Give people more info about federal energy-efficiency rebates, tax credits

If we’re going to realize the climate benefits of historic federal support for clean energy and jobs approved in the last two years, connections are the key. And I’m not just talking about electrifying homes and buildings.

We need to connect people to the benefits spread throughout the 2022 Inflation Reduction Act and the 2021 Bipartisan Infrastructure Act. We do that by connecting people to others in the communities where they live and with the individuals, local units of government and non-profits who can help them take advantage of a lengthy list of tax credits and rebates for everything from electric cars to more energy-efficient windows and doors.

The need is clear. Seven in 10 Americans say they know little or nothing about the Inflation Reduction Act by name. The same is true for specific parts of the package, like tax credits for home solar panels and heat pumps.

Bobby Foley of Elephant Energy, a climate tech start-up in Colorado, sees the information gaps and hears the questions up close. “We are on the ground, scoping out a heat pump with homeowners and installing it.”

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A Product is Born: Unveiling Your Electrification Roadmap®

How it All Started

In 2021, our co-founder, DR, set out to electrify his home. While home electrification options – heat pumps, heat pump water heaters, induction stoves, etc. – had been around for decades, DR found it surprisingly difficult to go all-electric. Finding knowledgeable experts, understanding what to prioritize (and when), and determining what would have the biggest impact on climate and energy bills seemed impossible to understand, let alone solve. 

So, DR and his friend Josh did what any good startup veteran would do: they built a business that solved the problem they had themselves.

Their initial research clarified that there we a few specific things that get in the way of successful home electrification:

  • Selecting the right equipment – choosing the right equipment that you can trust to perform efficiently for many years to come
  • Sizing the system – ensuring your system is appropriately sized to keep your home cozy – even on the coldest day of the year
  • Installing everything – lining up multiple different trades is no small feat
  • Wrangling rebates – identifying, maximizing, and securing the myriad rebates and incentives (getting this right can make a meaningful difference in the project cost!)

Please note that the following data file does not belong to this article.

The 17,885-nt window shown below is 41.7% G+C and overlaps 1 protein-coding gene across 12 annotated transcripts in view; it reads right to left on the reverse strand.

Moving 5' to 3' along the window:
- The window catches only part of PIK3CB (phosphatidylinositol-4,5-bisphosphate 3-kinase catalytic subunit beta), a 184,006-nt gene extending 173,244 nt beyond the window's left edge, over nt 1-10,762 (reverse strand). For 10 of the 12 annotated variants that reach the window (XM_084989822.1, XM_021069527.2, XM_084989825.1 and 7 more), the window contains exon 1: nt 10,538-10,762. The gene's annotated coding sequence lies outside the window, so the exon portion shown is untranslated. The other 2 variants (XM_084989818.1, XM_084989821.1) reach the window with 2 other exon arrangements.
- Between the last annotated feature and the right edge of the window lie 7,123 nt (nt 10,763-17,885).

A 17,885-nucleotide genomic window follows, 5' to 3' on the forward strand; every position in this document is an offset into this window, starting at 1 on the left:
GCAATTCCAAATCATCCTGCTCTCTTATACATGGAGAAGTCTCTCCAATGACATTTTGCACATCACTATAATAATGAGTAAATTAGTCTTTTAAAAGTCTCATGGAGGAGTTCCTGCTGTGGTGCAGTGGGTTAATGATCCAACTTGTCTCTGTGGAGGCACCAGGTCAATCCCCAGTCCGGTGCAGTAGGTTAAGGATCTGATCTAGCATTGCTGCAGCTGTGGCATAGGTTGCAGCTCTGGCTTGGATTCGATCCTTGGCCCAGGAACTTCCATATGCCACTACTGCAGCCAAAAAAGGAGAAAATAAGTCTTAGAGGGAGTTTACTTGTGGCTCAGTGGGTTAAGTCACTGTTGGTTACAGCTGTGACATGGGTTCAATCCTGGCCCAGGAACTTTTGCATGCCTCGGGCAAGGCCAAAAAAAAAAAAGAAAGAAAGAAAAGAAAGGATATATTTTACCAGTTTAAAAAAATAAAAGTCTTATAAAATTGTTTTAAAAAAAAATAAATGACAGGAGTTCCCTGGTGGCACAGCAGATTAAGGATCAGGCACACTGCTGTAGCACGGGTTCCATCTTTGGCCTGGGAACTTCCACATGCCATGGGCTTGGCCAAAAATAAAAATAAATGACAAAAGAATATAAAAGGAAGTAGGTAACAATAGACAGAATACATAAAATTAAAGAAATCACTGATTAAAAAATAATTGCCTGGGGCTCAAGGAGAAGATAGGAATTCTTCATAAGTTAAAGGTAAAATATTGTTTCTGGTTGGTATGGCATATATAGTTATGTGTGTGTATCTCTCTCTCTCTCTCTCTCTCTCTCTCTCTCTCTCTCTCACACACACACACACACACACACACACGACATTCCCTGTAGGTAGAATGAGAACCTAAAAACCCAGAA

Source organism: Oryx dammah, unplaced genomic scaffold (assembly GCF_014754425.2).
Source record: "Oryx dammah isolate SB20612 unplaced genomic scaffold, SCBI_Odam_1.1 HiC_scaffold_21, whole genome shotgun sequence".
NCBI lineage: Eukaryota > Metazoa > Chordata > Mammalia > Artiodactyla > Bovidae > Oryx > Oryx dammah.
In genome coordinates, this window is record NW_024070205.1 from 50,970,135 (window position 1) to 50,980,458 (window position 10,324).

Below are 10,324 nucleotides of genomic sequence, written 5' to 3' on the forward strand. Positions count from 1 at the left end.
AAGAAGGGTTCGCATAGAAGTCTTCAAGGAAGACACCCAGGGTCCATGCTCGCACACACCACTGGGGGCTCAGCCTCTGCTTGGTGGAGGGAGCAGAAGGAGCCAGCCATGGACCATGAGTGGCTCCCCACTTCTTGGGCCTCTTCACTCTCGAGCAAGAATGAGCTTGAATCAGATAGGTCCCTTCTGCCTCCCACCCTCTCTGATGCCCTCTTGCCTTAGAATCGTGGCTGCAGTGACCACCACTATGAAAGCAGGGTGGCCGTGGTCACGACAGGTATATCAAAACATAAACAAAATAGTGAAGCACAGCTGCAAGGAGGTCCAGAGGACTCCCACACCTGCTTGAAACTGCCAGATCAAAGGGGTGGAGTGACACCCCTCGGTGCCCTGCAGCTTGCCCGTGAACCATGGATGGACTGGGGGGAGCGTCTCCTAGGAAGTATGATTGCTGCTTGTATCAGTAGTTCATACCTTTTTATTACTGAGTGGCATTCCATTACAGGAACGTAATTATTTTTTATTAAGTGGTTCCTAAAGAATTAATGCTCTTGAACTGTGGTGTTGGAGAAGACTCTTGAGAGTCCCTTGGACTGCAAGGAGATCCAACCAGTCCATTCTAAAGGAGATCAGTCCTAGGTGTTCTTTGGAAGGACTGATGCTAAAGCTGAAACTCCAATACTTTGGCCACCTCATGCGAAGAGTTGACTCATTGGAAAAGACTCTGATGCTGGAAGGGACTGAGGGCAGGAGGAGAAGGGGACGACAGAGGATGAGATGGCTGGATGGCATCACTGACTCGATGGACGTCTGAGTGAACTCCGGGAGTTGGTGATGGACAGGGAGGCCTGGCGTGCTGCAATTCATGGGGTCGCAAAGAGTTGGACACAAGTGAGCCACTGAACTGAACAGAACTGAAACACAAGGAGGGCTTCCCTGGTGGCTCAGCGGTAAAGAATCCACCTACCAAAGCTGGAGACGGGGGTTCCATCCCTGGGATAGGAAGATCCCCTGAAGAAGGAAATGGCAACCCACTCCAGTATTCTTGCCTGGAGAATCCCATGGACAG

And before tackling any of that, drawing up a plan so you know where to start and where you’re going.

Over the past 2 years, here at Elephant Energy, we’ve been building a company and platform that does all of these things for our customers – starting with designing the overall plan itself. 

The vision? Build the “easy button” for home electrification – so that we can accelerate this important work, giving every homeowner access to a climate-friendly home.

The Product

So, we are thrilled today to announce the launch of Your Electrification Roadmap!

Your Electrification Roadmap® is your personal guide to making your home climate-friendly. With this tool, you can create a free electrification plan tailored to your unique home and goals – no matter where you live. It’s simple:

  • Tell us about your home. We want to hear about your current systems, your electrification goals, and any concerns you have. 
  • We build Your Electrification Roadmap®. We draw from the latest thinking in building science and lays out the steps you need to take to fully electrify, in the best order for you. 
  • Explore and demystify the process. You can dive into the details of each step to learn more about the technology, approximate cost, and the resulting carbon reduction.
  • Get started! We make it easy to begin your electrification journey directly within the tool. Equipment installations are currently available in Colorado and Massachusetts, with additional markets opening in 2024.

This tool – which started out as a trial version last November – has grown and evolved substantially. But trust us, this is just the beginning.

Ready to get Your Electrification Roadmap®? Get started here.

On a mission make your home climate-friendly? Stay tuned for tips and updates by subscribing to our newsletter.

Why this work matters

Why is it so important to start with a plan before diving in? It boils down to a single concept: proactive replacement. What the heck does that even mean? Well, think of it this way–most people (resources permitting) would not drive their car to the point of complete failure–think, the transmission quite literally giving out on the highway. But with home appliances, this is the norm. It’s way too easy to ignore the “stuff” that’s tucked away in the corners and closets of your home – that is, until it’s not working at all.

Avoiding Emergency Situations

Picture it. It’s one of the coldest days in December, your in-laws are visiting, and…your gas furnace gives out. You’ve been thinking for months about how you want to upgrade to a heat pump. But now you’re in an impossible position: an electrician isn’t available to run new wiring for at least a month, your HVAC contractor isn’t quite sure what size heat pump you need, your in-laws are complaining about freezing in the house, and you don’t even know how much all of this is going to cost! So instead, you go with your HVAC technician’s tried and true recommendation – another gas furnace – just to make it all go away, fast. And just like that, another 20 years of fossil fuel emissions are locked in – by someone who originally intended to electrify.

The Holistic Approach to Electrification